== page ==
Georgian restaurants in Saint-Petersburg: challenges of deportability
Evgenia Zakharova (Peter the Great Museum of Anthropology and Ethnography/European University at St. Petersburg)
Paper short abstract:
The presentation will deal with the strategies that "ethnic" Georgian restaurants in Saint-Petersburg and labor migrants from Georgia who are employed by them use to adapt to deportability and with the regimes of migrants' social in/exclusion.
Paper long abstract:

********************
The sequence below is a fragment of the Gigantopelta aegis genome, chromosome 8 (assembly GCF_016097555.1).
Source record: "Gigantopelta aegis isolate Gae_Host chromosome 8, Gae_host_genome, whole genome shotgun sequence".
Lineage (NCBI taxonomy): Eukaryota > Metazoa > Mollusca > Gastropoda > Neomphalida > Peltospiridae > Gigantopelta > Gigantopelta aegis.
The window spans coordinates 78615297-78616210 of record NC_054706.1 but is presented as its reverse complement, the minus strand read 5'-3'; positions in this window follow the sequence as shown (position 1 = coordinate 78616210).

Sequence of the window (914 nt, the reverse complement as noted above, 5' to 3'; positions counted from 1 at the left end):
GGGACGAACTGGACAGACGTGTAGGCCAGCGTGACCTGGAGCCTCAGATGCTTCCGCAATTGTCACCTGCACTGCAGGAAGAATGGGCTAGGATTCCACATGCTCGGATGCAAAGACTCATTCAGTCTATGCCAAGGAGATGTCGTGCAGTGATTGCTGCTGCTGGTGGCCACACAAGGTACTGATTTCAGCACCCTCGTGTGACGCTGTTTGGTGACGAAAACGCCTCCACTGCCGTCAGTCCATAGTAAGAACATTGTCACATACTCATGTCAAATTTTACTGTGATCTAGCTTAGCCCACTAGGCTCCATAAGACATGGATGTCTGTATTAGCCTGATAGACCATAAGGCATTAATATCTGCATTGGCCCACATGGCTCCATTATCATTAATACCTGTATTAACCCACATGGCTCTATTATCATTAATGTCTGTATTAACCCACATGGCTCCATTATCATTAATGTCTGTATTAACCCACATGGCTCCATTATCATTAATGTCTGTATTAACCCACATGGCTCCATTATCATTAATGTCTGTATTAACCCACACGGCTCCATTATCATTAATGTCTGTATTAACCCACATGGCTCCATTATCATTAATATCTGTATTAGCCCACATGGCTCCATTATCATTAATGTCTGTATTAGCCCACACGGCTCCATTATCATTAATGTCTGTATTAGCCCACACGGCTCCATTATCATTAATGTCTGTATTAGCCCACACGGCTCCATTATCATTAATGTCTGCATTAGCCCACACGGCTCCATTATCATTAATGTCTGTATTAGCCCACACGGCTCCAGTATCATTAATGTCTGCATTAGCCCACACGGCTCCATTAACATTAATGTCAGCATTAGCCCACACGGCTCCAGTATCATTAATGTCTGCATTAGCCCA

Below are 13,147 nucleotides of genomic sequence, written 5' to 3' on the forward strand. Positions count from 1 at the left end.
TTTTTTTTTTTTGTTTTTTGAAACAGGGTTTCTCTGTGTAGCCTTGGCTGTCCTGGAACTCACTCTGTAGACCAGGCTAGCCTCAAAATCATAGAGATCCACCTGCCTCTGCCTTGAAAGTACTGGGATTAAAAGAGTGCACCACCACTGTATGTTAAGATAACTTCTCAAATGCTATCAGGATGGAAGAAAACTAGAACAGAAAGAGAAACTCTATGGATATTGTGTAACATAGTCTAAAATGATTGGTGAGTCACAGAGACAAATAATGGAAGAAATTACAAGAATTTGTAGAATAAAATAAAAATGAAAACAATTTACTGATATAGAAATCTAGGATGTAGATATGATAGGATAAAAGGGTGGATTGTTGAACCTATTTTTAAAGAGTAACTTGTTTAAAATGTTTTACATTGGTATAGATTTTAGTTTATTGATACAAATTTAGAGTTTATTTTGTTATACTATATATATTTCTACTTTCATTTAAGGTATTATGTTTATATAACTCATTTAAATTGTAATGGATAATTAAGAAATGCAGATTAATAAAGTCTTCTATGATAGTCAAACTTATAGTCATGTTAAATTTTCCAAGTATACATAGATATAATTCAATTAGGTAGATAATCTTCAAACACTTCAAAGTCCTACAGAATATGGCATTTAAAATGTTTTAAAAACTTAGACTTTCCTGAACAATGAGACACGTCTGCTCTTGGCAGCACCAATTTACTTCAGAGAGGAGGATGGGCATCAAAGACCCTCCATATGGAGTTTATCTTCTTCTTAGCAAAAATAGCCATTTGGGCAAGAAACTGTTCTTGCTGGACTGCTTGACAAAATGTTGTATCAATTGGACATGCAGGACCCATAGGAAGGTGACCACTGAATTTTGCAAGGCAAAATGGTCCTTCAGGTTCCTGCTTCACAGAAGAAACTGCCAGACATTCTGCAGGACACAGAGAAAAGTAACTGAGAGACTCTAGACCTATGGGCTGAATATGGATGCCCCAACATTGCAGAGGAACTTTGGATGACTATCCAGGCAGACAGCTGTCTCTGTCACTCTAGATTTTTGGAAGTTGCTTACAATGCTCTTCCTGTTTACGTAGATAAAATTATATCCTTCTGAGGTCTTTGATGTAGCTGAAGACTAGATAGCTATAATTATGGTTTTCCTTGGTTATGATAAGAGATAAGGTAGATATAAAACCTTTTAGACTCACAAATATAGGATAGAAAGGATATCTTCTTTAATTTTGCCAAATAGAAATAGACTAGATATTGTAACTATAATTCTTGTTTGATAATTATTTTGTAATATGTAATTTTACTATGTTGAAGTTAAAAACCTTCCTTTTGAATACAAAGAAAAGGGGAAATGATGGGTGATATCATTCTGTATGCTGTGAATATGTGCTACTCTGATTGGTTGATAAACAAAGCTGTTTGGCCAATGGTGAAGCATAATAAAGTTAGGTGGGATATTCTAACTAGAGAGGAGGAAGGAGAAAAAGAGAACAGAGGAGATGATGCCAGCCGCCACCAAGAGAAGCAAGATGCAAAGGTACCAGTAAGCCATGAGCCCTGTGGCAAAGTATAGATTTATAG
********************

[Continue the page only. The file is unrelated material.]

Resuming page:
In legal terms labor migration from Georgia to Russia represents a special case among post-Soviet republics. In contrast to the CIS citizens who make the majority of labor migrants to Russia Georgian migrants need employment-based immigrant visas which until recently were actually almost impossible to obtain. Despite the mass deportation of Georgian citizens from Russia in 2006 and Russo-Georgian war in 2008 the extant social ties, certain competency in Russian and perceived cultural closeness still makes Russia an attractive destination for Georgian labor migrants. The love for Georgian cuisine in Russia dates back to the Soviet era and has been recently reinforced by tourist re-exploration of Georgia by Russian holidaymakers, which resulted in fast multiplication of Georgian "ethnic" cafes and restaurants in Russian cities. The lack of locally based professionals caused both the small employers and the owners of network restaurants to import labor from Georgia. These invited employees cross Russian border and stay illegally. Since public catering is highly regulated and inspected sphere in Russia the functioning of Georgian restaurant business is challenging. Russia's counterterrorist and migration control efforts result in routine street checks by the police, and it is mostly "southerners" who become subject to them. For this reason in public space Georgian labor migrants are constantly under the threat of deportation. The presentation will deal with the strategies that Georgian restaurants in Saint-Petersburg and labor migrants from Georgia who are employed by them use to adapt to deportability and with the regimes of migrants' social in/exclusion.Download the full paper
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